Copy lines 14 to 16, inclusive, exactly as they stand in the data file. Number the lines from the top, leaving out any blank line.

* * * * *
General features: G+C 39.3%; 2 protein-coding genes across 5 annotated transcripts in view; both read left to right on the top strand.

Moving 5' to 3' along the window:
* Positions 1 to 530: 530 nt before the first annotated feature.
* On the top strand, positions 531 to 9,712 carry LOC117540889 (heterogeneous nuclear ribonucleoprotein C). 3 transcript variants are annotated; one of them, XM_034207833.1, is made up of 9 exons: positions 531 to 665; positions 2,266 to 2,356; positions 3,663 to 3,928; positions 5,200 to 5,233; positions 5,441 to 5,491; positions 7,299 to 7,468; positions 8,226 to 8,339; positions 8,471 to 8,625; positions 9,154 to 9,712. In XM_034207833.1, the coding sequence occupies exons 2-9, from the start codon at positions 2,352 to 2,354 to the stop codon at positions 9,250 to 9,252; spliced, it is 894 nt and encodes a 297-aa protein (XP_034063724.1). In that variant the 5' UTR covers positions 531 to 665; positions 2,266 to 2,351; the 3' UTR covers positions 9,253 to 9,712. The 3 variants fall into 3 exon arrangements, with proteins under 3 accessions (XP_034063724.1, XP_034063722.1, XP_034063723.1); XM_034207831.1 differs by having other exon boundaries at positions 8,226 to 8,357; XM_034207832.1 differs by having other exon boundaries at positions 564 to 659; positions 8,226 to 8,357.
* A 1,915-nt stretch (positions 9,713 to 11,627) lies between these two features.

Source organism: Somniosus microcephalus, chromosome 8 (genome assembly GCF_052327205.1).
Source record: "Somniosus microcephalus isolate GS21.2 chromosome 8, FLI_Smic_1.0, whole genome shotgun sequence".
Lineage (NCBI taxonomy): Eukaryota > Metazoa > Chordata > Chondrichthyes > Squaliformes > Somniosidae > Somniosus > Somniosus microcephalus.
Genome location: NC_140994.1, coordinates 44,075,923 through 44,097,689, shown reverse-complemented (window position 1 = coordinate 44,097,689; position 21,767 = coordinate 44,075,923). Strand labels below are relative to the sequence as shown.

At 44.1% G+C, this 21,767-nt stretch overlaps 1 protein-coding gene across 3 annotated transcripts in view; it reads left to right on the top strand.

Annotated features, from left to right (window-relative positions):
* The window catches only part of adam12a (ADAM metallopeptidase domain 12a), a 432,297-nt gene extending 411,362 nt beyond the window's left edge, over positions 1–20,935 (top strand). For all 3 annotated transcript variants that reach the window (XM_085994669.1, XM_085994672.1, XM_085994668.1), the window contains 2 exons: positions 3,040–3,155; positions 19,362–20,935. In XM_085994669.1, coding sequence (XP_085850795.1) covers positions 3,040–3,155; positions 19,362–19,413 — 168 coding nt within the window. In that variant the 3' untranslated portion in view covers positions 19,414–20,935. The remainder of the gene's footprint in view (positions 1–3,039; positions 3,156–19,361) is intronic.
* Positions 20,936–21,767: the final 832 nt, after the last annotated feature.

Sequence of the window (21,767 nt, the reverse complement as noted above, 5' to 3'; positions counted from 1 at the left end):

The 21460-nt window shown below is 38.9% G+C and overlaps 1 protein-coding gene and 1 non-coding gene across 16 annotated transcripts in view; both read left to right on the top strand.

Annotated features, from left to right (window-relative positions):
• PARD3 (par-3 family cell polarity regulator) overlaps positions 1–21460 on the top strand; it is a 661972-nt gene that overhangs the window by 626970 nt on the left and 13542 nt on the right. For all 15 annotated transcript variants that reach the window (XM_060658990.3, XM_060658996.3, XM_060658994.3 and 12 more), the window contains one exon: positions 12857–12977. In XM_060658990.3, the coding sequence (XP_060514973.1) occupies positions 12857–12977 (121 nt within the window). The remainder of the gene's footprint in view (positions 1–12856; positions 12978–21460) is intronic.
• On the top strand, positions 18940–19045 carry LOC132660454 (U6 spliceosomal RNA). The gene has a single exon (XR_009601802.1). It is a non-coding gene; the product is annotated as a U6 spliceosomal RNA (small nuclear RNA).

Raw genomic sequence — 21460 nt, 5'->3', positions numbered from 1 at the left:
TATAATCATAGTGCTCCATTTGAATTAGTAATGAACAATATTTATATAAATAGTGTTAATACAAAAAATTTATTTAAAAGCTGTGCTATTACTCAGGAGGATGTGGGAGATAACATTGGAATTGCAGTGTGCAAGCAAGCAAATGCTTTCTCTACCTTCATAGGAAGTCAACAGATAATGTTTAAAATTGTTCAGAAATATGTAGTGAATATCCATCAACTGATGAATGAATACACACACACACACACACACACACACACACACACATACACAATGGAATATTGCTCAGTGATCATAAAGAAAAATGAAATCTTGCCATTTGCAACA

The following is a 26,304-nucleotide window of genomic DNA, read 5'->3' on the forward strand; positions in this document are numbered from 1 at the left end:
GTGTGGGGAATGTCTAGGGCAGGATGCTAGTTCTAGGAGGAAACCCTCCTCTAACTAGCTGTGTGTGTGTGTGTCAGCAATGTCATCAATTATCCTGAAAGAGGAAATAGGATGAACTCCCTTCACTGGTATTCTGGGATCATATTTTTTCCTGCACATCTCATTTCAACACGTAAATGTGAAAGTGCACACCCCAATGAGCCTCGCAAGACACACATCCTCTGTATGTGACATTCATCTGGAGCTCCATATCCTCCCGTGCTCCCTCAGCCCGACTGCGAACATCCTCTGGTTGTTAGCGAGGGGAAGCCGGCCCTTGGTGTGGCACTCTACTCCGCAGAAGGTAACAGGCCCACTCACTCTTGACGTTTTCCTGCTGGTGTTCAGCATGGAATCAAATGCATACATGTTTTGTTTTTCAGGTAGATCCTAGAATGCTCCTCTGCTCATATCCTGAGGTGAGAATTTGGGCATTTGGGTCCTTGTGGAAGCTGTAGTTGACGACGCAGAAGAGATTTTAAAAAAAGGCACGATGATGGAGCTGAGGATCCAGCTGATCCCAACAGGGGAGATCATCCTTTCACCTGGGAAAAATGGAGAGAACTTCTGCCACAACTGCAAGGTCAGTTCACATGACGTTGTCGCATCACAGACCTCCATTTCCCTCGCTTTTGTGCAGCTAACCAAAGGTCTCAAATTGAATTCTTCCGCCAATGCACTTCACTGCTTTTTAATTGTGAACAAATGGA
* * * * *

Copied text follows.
Sequence of the window (21,767 nt, the reverse complement as noted above, 5' to 3'; positions counted from 1 at the left end):

The 21460-nt window shown below is 38.9% G+C and overlaps 1 protein-coding gene and 1 non-coding gene across 16 annotated transcripts in view; both read left to right on the top strand.

Annotated features, from left to right (window-relative positions):